In 1802, Ludwig van Beethoven asked his physician, JA Schmidt, to publicly describe his progressive hearing loss and gastrointestinal problems after his death as “as far as the world is at least reconciled to me”.
When, then, the cause of Beethoven’s death was a sacrament.
Now, more than two centuries later, a group of scientists has fulfilled his wish and, after analyzing the DNA of five of his -previously authenticated – hairs, they did not find an explanation for his deafness or a gastrointestinal problem, but they did. The famous composer had a genetic predisposition to liver disease.
Details of the research carried out by the University of Cambridge (United Kingdom), the Beethoven Center San Jose and the American Beethoven Society, California (United States), the University of KU Leuven (Belgium), the University of Bonn, Beethoven-. Haus de Bonn and the Max Planck Institute for Evolutionary Anthropology (Germany), published this Wednesday in the journal Current Biology.
“Our aim was to highlight Beethoven’s health problems, including progressive hearing loss, which began in the mid-late 20s and led to operational deafness in 1818,” explains Johannes Krause, from the Max Planck Institute.
In addition, the team also investigated the possible genetic origin of Beethoven’s chronic gastrointestinal complaints and severe liver disease (probably cirrhosis) which culminated in his death in 1827, at the age of 56.
DNA found no definitive answer to these questions, but genetic factors for liver disease and evidence of hepatitis B virus infection in the months before his death were aggravated by alcohol and genetic risk factors.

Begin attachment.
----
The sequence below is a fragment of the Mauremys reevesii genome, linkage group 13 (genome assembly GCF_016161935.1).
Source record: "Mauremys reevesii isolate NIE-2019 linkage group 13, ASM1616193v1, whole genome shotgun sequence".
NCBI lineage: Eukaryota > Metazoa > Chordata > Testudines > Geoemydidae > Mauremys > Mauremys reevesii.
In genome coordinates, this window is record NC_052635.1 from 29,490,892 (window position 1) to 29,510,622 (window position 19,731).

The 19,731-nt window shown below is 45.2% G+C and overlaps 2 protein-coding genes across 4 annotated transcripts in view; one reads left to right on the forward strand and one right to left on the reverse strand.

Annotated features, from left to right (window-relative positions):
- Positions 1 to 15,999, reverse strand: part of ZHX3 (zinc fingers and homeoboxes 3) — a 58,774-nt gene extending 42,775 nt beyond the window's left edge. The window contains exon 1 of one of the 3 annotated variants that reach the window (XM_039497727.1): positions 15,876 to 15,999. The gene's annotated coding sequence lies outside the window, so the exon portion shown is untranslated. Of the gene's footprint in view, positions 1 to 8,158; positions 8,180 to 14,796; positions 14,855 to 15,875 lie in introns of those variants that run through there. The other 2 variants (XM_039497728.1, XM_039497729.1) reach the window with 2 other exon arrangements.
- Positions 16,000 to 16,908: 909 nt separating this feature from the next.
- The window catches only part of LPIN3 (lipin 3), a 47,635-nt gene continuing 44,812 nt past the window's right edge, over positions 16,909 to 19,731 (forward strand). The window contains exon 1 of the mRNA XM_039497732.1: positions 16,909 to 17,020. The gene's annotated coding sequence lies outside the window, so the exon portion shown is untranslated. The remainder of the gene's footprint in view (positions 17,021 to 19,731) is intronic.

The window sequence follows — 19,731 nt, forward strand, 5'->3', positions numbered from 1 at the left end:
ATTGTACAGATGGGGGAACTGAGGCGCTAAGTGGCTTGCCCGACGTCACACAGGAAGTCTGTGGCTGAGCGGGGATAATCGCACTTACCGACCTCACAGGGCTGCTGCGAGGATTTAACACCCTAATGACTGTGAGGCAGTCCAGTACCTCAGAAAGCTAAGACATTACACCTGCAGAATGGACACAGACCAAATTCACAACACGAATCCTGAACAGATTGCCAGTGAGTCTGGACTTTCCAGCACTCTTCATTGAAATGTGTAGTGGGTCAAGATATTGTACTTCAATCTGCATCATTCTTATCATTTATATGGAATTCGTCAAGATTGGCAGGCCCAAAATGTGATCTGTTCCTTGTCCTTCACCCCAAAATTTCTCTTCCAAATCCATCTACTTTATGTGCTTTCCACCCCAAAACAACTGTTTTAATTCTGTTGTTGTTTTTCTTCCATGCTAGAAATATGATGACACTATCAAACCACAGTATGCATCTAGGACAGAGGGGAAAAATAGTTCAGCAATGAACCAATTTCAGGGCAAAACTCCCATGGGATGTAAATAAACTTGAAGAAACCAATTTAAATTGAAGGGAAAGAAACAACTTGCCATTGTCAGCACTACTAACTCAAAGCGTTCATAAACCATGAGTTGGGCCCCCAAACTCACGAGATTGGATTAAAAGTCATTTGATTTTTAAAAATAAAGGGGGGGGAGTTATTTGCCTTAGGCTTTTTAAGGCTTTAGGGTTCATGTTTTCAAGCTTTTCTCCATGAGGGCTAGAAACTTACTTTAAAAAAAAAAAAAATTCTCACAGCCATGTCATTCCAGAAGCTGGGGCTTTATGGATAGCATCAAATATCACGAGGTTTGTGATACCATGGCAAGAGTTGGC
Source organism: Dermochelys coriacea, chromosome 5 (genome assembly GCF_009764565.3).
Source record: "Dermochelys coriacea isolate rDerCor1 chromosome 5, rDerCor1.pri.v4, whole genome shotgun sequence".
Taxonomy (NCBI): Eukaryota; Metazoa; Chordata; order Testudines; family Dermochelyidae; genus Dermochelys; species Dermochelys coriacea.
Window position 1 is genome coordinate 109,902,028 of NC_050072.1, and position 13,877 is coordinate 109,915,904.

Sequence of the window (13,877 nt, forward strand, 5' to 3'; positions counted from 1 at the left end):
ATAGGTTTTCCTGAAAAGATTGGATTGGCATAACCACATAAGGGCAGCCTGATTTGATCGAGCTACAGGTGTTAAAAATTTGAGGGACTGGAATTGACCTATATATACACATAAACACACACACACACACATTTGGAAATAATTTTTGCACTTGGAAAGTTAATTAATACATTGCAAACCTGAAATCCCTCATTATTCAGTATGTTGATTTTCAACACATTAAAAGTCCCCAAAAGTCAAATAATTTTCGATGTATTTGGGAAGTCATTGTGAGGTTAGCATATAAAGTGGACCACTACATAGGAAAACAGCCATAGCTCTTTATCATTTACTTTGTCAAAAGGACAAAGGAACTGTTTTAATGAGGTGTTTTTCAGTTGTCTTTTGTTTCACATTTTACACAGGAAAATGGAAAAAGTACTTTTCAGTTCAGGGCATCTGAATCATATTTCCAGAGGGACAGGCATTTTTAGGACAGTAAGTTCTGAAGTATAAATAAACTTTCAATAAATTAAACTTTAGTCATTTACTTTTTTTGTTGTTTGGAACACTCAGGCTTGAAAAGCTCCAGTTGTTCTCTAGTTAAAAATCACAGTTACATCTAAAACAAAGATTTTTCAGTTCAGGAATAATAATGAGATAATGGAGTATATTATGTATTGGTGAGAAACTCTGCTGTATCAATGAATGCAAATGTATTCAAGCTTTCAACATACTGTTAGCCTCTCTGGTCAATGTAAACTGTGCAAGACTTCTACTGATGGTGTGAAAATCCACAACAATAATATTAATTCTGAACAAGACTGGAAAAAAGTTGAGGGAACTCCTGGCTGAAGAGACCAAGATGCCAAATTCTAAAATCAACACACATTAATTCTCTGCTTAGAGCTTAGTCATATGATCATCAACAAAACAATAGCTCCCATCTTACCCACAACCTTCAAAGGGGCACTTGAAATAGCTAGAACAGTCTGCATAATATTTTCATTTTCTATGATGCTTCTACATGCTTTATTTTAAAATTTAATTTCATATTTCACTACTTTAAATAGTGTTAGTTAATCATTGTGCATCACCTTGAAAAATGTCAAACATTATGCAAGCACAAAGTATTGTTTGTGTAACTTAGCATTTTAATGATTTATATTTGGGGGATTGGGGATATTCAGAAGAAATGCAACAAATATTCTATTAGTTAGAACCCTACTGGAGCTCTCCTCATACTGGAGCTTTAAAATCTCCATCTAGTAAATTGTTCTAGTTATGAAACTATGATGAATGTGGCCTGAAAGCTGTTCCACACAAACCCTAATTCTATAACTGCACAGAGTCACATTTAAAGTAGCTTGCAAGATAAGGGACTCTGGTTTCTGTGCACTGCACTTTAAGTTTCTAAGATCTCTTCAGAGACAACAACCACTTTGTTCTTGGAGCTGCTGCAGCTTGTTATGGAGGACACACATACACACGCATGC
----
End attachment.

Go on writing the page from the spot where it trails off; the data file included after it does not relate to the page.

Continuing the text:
“We gather from Beethoven’s conversation books, which he used for the last decade of his life, the consumption of alcohol was very regular, although it is difficult to estimate the consumption of the books”, explains Tristan Begg, lead author of the study and researcher at Cambridge.
And since most sources indicate that their consumption was moderated by standards dating back to the early 19th century, it is likely that they reached levels of alcohol known to be harmful to the liver today.
As for hearing loss, DNA analysis has not clearly identified a genetic basis, although the researchers caution that the study is not sufficient to rule out this hypothesis.
The authors also found no genetic explanation for Beethoven’s stomach problems, but celiac disease and lactose intolerance are “highly unlikely.”
“We cannot say definitively what killed Beethoven, but now we can at least confirm the presence of significant hereditary risks and hepatitis B virus infection,” concludes Krause.
“Given the known medical history, it is highly likely that some combination of these three factors, including alcohol use, is acting in concert, but future research will be needed to clarify the extent to which each component is involved.” Regg.
In addition, Beethoven’s DNA held another surprise: his Y chromosome did not match that of any of his five modern-day relatives who share his last and common name, according to the genealogy records of their common father.
That is, in the generations on the part of Beethoven’s father, sometimes an extramarital “thing”, the study concludes.
“This finding suggests an extra-parental paternity event in the paternal line between the conception of Hendrik van Beethoven in Kampenhout (Belgium) around 1572 and the conception of Ludwig van Beethoven seven generations later, in 1770 in Bonn (Germany),” he concludes. reg.